For all its problems, Twitter is central to cultural and political life in the United States and beyond, and Musk has long been one of its most prominent users. He wields it to preach to his adoring supporters, slam his critics, manipulate financial markets, and provide the media with fodder for endless clickbait. But his attempt to use his power to capture Twitter and reshape it for his own ends is serious cause for concern.

[Read on]

Poor People’s Campaign Marches on Wall Street Against ‘Lies of Neoliberalism’

“We are here to tell the stock exchange and Wall Street to stop trading our lives, that we want living wages and healthcare and clean air and voting rights.”

By BRETT WILKINS

Demanding a new political discourse in which the poor are no longer blamed for their poverty in the wealthiest nation in history, hundreds of impoverished and low-income activists on Monday rallied in New York City and marched on Wall Street to take their demands directly to the center of U.S. wealth.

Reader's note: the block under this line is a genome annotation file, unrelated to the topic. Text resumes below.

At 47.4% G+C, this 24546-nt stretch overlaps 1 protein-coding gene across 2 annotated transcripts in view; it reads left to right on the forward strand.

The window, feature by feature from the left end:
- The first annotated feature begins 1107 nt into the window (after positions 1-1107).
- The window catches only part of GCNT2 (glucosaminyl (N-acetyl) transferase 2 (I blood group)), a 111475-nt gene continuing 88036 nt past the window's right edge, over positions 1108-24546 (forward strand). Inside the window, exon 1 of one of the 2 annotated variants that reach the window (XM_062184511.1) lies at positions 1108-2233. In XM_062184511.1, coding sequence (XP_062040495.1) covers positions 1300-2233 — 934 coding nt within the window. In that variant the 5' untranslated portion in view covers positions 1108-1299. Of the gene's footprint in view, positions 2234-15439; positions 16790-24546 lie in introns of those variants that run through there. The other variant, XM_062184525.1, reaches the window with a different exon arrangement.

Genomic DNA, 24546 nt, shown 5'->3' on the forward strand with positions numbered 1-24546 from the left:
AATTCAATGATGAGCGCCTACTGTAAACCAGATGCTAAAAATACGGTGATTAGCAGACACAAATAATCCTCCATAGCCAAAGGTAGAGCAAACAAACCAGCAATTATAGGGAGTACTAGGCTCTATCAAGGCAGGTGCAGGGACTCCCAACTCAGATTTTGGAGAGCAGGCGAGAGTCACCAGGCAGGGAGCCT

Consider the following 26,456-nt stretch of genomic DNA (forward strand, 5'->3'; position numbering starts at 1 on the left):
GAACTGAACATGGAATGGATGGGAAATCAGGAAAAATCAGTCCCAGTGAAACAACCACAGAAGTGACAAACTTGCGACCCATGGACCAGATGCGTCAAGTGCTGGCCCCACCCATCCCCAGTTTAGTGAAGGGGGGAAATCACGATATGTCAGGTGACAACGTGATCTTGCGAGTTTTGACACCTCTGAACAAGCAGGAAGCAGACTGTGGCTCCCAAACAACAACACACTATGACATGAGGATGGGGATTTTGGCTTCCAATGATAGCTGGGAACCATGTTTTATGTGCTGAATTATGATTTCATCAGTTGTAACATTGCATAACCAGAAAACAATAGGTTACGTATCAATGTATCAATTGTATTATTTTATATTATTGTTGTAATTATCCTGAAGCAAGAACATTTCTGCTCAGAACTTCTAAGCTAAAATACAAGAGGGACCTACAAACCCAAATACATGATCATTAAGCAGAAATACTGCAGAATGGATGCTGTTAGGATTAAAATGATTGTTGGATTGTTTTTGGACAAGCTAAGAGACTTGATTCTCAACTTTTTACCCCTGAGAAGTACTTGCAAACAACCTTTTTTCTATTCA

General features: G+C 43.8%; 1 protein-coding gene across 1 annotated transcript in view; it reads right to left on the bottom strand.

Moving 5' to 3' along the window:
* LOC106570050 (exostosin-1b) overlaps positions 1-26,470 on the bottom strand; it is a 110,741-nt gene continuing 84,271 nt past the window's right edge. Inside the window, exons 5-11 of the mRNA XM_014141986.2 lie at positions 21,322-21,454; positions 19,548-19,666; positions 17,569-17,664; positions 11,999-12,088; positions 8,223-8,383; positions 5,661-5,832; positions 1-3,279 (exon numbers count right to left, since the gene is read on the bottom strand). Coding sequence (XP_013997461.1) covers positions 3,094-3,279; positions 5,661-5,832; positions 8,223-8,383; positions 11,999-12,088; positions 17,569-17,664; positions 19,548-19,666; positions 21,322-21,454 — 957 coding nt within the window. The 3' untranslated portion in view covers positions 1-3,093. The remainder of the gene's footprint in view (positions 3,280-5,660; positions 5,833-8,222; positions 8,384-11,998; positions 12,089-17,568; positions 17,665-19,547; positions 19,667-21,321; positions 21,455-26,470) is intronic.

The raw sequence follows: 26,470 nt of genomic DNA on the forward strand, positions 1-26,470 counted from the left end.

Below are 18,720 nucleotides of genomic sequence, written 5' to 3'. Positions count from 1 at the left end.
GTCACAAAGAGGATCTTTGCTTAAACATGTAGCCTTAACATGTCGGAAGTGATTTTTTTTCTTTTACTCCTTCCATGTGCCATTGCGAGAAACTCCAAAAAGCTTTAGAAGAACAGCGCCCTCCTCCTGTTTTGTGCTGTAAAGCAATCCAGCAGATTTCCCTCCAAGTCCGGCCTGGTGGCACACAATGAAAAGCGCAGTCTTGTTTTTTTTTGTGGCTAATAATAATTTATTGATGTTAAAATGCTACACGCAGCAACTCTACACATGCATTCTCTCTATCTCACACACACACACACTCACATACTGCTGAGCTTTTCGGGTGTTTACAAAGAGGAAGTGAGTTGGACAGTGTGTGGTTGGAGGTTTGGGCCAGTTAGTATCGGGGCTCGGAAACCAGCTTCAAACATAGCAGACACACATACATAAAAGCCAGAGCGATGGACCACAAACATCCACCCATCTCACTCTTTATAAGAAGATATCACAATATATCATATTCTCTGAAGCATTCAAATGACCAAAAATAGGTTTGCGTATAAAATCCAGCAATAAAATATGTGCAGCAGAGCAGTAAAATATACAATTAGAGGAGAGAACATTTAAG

The Moral March on Wall Street, led by the New York Poor People’s Campaign, began at the Museum of the American Indian before heading to the New York Stock Exchange and then Trinity Church Wall Street for a mass meeting where activists and faith leaders spoke.

“We are here to tell the stock exchange and Wall Street to stop trading our lives, that we want living wages and healthcare and clean air and voting rights,” Rev. Dr. Liz Theoharis, co-chair of the Poor People’s Campaign: A National Call for Moral Revival, said during the march. “And we want them now! And if we don’t get them, we’ll shut it down.”

Addressing the church meeting, Kelly Smith, a tri-chair of the New York Poor People’s Campaign, confided: “I worry for my son. I worry that he’ll be able to find a living wage. I worry that he lives in a world where his Black skin is valued less than my white skin.”

“And I could worry and worry and worry and wring my hands. Or, I could stand up. I could speak up. I could fight,” she added. “Well, we are going to stand up. We are going to speak out. And we are going to mobilize for June 18th in Washington, D.C.”

[Read on]